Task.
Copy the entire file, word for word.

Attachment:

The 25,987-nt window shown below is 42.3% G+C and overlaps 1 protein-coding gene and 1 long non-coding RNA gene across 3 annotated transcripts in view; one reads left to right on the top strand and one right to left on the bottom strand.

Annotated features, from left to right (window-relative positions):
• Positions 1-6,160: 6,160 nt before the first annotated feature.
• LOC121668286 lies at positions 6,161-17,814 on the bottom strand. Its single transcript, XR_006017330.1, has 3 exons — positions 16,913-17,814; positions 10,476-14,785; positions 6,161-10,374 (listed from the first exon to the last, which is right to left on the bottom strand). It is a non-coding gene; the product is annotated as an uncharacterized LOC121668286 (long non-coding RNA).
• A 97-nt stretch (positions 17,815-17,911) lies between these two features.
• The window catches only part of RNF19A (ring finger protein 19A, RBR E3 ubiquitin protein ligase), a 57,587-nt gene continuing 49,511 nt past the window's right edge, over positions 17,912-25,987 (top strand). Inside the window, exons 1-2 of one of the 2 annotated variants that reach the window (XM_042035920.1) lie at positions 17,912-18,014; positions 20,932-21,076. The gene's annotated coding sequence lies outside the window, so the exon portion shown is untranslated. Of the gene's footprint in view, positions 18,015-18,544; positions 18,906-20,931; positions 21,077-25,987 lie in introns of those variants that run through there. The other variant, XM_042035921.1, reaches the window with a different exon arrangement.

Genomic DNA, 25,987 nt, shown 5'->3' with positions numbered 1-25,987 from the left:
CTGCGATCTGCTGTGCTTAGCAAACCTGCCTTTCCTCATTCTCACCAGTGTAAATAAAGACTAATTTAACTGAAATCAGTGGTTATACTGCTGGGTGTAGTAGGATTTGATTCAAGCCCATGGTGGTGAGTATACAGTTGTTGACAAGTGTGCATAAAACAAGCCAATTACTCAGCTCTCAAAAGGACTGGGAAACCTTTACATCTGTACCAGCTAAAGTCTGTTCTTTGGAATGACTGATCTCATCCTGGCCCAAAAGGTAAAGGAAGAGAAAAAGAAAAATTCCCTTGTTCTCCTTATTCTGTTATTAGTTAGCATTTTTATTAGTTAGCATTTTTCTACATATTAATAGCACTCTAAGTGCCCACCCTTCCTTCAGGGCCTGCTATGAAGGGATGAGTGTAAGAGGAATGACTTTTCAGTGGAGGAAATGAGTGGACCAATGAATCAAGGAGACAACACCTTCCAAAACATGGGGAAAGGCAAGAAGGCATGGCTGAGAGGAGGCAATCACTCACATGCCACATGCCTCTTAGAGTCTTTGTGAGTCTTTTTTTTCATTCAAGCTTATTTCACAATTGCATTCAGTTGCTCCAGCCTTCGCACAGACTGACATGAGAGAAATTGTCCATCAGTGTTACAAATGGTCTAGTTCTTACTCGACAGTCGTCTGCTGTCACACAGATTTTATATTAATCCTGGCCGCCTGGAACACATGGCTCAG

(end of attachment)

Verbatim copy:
The 25,987-nt window shown below is 42.3% G+C and overlaps 1 protein-coding gene and 1 long non-coding RNA gene across 3 annotated transcripts in view; one reads left to right on the top strand and one right to left on the bottom strand.

Annotated features, from left to right (window-relative positions):
• Positions 1-6,160: 6,160 nt before the first annotated feature.
• LOC121668286 lies at positions 6,161-17,814 on the bottom strand. Its single transcript, XR_006017330.1, has 3 exons — positions 16,913-17,814; positions 10,476-14,785; positions 6,161-10,374 (listed from the first exon to the last, which is right to left on the bottom strand). It is a non-coding gene; the product is annotated as an uncharacterized LOC121668286 (long non-coding RNA).
• A 97-nt stretch (positions 17,815-17,911) lies between these two features.
• The window catches only part of RNF19A (ring finger protein 19A, RBR E3 ubiquitin protein ligase), a 57,587-nt gene continuing 49,511 nt past the window's right edge, over positions 17,912-25,987 (top strand). Inside the window, exons 1-2 of one of the 2 annotated variants that reach the window (XM_042035920.1) lie at positions 17,912-18,014; positions 20,932-21,076. The gene's annotated coding sequence lies outside the window, so the exon portion shown is untranslated. Of the gene's footprint in view, positions 18,015-18,544; positions 18,906-20,931; positions 21,077-25,987 lie in introns of those variants that run through there. The other variant, XM_042035921.1, reaches the window with a different exon arrangement.

Genomic DNA, 25,987 nt, shown 5'->3' with positions numbered 1-25,987 from the left:
CTGCGATCTGCTGTGCTTAGCAAACCTGCCTTTCCTCATTCTCACCAGTGTAAATAAAGACTAATTTAACTGAAATCAGTGGTTATACTGCTGGGTGTAGTAGGATTTGATTCAAGCCCATGGTGGTGAGTATACAGTTGTTGACAAGTGTGCATAAAACAAGCCAATTACTCAGCTCTCAAAAGGACTGGGAAACCTTTACATCTGTACCAGCTAAAGTCTGTTCTTTGGAATGACTGATCTCATCCTGGCCCAAAAGGTAAAGGAAGAGAAAAAGAAAAATTCCCTTGTTCTCCTTATTCTGTTATTAGTTAGCATTTTTATTAGTTAGCATTTTTCTACATATTAATAGCACTCTAAGTGCCCACCCTTCCTTCAGGGCCTGCTATGAAGGGATGAGTGTAAGAGGAATGACTTTTCAGTGGAGGAAATGAGTGGACCAATGAATCAAGGAGACAACACCTTCCAAAACATGGGGAAAGGCAAGAAGGCATGGCTGAGAGGAGGCAATCACTCACATGCCACATGCCTCTTAGAGTCTTTGTGAGTCTTTTTTTTCATTCAAGCTTATTTCACAATTGCATTCAGTTGCTCCAGCCTTCGCACAGACTGACATGAGAGAAATTGTCCATCAGTGTTACAAATGGTCTAGTTCTTACTCGACAGTCGTCTGCTGTCACACAGATTTTATATTAATCCTGGCCGCCTGGAACACATGGCTCAG